By Dr. Bradly Jacobs
Someone recently asked me whether there are treatments worth considering in addition to medications to help me manage my anxiety?
Fortunately, there are many therapies that can help you manage your anxiety.
For immediate results, I suggest the following:
Healthy Eating: Avoid caffeine, skipping meals, and sweets. Caffeine and fluctuating sugar levels from skipping meals or eating sweets may cause surges in epinephrine which can worsen anxiety.
Active Living: Exercising on a regular basis helps relax muscle tension, elevates mood, and can relieve anxious thinking.
Stress Management and other relaxation techniques:
- Breathing: Try slow diaphragmatic breathing also known as ‘roll breathing’ (belly moves outward as you breath in, and inward as you breath out) to help calm the mind. I recommend the 4-2-6 count breathing technique. Breath in for 4 counts, hold for 2 counts, and breathe out for 6 counts.
- Mindfulness techniques: Try techniques that promote mental relaxation and bring your attention such as meditation. Find a comfortable place to sit, begin the 4-2-6 breathing exercise, and observe your thoughts without judgment. You will notice the technique will bring you into the present moment and help bring objectivity to what otherwise may be anxiety provoking thoughts. Other examples of mindfulness techniques include music therapy, guided imagery, or autogenic training.
Learn How to Meditate
For long-term results consider:
Cognitive behavioral therapy: This can be very effective in providing new approaches to managing anxiety and is definitely worth considering.
Mindfulness and Breathing techniques as described above.
For short-term use, you might consider supplements:
People use Magnesium, Kava, Valerian, and Withania with mixed results.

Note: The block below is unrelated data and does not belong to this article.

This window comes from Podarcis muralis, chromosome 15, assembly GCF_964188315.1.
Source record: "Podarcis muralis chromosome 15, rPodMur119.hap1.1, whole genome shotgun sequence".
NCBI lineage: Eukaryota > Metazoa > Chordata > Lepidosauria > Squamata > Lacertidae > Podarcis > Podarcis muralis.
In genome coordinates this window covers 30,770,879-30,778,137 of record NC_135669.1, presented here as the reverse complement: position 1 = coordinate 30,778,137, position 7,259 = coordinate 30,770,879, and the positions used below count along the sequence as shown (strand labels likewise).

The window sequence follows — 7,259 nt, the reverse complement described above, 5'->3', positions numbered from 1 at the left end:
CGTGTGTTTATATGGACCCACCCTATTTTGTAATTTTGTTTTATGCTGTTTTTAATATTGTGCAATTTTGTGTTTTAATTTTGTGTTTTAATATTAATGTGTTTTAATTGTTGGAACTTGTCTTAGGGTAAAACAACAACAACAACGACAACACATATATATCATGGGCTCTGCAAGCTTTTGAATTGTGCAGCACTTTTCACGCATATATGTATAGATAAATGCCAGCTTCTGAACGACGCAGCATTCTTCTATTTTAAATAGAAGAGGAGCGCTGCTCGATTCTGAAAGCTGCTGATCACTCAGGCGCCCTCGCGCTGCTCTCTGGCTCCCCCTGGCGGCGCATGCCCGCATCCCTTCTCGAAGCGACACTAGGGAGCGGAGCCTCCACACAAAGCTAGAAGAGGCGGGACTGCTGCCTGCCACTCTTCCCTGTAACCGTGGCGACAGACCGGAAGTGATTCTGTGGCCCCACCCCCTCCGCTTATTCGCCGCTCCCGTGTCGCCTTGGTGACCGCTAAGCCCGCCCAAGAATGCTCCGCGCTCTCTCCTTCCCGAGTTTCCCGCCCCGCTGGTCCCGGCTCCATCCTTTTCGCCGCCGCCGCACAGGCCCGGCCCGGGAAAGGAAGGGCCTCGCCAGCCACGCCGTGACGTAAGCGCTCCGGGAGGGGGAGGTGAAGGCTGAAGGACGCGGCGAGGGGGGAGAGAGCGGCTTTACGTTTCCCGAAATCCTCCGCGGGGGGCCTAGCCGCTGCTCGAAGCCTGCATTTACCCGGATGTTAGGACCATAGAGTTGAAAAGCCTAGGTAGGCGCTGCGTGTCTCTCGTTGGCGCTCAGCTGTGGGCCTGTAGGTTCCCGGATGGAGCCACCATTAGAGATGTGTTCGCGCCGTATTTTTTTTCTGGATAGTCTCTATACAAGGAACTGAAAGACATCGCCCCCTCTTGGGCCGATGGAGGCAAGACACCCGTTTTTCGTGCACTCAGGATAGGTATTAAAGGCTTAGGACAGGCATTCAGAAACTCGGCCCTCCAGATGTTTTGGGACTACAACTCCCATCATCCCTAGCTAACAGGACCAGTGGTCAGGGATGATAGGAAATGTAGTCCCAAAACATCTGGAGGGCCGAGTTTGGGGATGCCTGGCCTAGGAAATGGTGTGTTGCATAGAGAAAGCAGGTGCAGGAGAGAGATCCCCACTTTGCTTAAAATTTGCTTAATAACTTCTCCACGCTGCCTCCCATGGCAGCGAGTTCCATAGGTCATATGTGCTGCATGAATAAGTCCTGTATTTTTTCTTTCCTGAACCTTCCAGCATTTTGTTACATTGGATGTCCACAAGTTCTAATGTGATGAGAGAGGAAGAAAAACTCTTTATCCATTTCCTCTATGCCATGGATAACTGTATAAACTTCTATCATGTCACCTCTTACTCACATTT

If your anxiety is interfering with their personal or professional life, I recommend people seek health professional advice.
Bradly Jacobs MD, MPH is recognized as a leader in Integrative Medicine, Health and Wellness.
Dr. Jacobs is a graduate of Stanford University School of Medicine and earned his master’s degree in public health from the University of California, Berkeley. He served as Founding Medical Director for the Osher Center for Integrative Medicine Clinical Programs at the University of California-San Francisco where he also taught as Assistant Professor. Dr. Jacobs is the author of peer-reviewed articles, book chapters and was Co-Editor of the textbook: ACP Evidence-Based Guide to Complementary and Alternative Medicine.
Dr. Jacobs is board-certified in internal medicine and has studied acupuncture, herbal medicine, nutrition, and yoga. He has a private medical practice focused on integrative medicine and primary care in San Francisco and Sausalito, California. He was Senior Medical Director at Revolution Health. Dr Jacobs is Medical Director at Cavallo Point Healing Arts Center & Spa.
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